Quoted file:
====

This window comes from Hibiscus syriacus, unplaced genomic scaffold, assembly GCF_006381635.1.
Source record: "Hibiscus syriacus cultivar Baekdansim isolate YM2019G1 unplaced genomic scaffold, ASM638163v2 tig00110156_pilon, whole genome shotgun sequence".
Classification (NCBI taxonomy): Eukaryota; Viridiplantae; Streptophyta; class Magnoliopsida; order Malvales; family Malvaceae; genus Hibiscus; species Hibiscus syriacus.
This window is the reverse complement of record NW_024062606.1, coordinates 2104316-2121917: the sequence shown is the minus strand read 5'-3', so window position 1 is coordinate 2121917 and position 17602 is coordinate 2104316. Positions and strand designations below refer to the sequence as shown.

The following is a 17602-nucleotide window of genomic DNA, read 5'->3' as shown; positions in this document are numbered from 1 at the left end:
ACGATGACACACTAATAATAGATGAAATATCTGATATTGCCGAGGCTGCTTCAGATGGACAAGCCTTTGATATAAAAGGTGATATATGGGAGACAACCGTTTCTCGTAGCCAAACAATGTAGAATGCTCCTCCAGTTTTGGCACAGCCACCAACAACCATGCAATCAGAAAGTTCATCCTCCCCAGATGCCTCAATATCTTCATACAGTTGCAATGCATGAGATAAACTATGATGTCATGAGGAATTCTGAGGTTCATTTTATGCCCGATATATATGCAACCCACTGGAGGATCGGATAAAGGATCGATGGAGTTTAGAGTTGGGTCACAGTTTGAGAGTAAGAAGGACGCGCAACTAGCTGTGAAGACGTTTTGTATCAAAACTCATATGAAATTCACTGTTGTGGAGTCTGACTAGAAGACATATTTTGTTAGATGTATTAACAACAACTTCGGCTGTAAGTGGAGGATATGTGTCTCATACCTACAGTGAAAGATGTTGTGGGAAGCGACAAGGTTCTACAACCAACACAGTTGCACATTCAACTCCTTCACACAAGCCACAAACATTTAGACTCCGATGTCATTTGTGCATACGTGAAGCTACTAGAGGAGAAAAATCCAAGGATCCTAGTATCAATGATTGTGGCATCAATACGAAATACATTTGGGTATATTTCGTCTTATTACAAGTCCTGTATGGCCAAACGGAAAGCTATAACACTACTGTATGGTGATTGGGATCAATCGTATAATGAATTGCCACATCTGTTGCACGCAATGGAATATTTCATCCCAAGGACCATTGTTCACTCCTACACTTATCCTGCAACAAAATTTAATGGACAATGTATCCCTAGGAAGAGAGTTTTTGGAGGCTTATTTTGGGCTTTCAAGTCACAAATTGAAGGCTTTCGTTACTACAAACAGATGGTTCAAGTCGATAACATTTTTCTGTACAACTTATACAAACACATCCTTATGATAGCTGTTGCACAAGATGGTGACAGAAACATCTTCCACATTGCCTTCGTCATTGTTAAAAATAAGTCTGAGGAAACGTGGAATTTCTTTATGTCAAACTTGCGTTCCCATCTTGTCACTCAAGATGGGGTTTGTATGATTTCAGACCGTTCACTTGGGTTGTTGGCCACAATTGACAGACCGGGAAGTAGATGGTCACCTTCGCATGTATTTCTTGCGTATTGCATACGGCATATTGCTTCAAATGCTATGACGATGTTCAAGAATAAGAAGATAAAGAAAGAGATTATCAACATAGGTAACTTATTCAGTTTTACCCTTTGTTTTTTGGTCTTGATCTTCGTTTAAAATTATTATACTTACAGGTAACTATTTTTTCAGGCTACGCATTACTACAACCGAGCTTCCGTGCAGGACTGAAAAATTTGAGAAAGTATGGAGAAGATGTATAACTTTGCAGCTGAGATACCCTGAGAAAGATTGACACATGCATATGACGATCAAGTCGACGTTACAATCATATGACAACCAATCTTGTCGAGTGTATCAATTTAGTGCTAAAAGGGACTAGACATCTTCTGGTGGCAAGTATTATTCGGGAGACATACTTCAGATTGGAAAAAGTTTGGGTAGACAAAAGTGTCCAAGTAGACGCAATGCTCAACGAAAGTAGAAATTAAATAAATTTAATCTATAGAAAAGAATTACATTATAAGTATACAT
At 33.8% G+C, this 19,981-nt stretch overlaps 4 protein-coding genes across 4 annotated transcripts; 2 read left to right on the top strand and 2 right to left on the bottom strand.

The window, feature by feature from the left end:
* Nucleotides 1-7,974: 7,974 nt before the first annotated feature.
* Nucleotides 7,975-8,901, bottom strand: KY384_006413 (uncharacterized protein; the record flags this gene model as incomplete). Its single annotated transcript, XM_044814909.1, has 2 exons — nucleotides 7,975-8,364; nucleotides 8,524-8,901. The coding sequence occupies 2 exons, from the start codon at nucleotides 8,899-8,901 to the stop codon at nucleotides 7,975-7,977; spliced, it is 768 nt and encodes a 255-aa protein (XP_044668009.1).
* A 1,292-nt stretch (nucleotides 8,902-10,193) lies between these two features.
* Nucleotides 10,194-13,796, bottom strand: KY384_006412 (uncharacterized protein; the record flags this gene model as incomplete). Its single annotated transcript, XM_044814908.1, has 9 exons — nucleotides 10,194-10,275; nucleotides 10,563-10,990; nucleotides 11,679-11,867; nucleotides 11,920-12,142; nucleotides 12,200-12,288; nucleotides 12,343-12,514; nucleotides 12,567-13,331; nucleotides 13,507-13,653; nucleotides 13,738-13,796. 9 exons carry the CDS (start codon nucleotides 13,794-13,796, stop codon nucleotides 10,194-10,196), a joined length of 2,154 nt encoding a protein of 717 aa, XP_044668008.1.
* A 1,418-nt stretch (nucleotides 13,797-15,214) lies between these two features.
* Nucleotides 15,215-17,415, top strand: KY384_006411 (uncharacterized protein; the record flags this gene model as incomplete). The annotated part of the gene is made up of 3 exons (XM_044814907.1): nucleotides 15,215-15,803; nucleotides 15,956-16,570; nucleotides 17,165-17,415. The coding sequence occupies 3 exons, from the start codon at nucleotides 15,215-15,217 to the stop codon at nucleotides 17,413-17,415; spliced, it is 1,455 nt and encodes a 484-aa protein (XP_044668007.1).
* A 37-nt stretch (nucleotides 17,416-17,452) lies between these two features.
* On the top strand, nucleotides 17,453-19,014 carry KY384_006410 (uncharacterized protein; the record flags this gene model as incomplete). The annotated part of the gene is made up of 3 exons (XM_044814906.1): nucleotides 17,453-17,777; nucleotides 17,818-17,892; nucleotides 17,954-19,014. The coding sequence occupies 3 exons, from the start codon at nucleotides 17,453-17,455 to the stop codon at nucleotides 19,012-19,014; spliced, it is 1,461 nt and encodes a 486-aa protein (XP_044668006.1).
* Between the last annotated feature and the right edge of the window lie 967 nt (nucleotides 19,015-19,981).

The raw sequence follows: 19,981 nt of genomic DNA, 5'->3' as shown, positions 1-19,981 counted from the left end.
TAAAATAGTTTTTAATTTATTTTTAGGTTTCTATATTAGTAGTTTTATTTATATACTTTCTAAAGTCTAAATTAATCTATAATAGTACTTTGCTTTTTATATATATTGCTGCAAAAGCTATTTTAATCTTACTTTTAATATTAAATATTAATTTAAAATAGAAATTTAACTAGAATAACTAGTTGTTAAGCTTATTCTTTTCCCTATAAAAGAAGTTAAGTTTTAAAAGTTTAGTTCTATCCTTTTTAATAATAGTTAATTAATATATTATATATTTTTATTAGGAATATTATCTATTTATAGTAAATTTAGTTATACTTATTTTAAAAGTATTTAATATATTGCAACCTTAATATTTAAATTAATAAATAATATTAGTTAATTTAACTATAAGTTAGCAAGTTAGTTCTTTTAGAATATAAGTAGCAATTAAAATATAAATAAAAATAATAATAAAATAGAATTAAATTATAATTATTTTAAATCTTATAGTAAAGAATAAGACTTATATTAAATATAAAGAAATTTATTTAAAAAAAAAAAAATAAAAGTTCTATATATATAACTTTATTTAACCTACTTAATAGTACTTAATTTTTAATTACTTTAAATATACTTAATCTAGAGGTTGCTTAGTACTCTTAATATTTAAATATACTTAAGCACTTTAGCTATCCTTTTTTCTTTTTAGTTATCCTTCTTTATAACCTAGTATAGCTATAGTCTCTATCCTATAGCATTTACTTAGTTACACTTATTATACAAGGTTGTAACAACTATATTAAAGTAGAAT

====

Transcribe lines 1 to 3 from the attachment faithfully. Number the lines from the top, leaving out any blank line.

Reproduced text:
This window comes from Hibiscus syriacus, unplaced genomic scaffold, assembly GCF_006381635.1.
Source record: "Hibiscus syriacus cultivar Baekdansim isolate YM2019G1 unplaced genomic scaffold, ASM638163v2 tig00110156_pilon, whole genome shotgun sequence".
Classification (NCBI taxonomy): Eukaryota; Viridiplantae; Streptophyta; class Magnoliopsida; order Malvales; family Malvaceae; genus Hibiscus; species Hibiscus syriacus.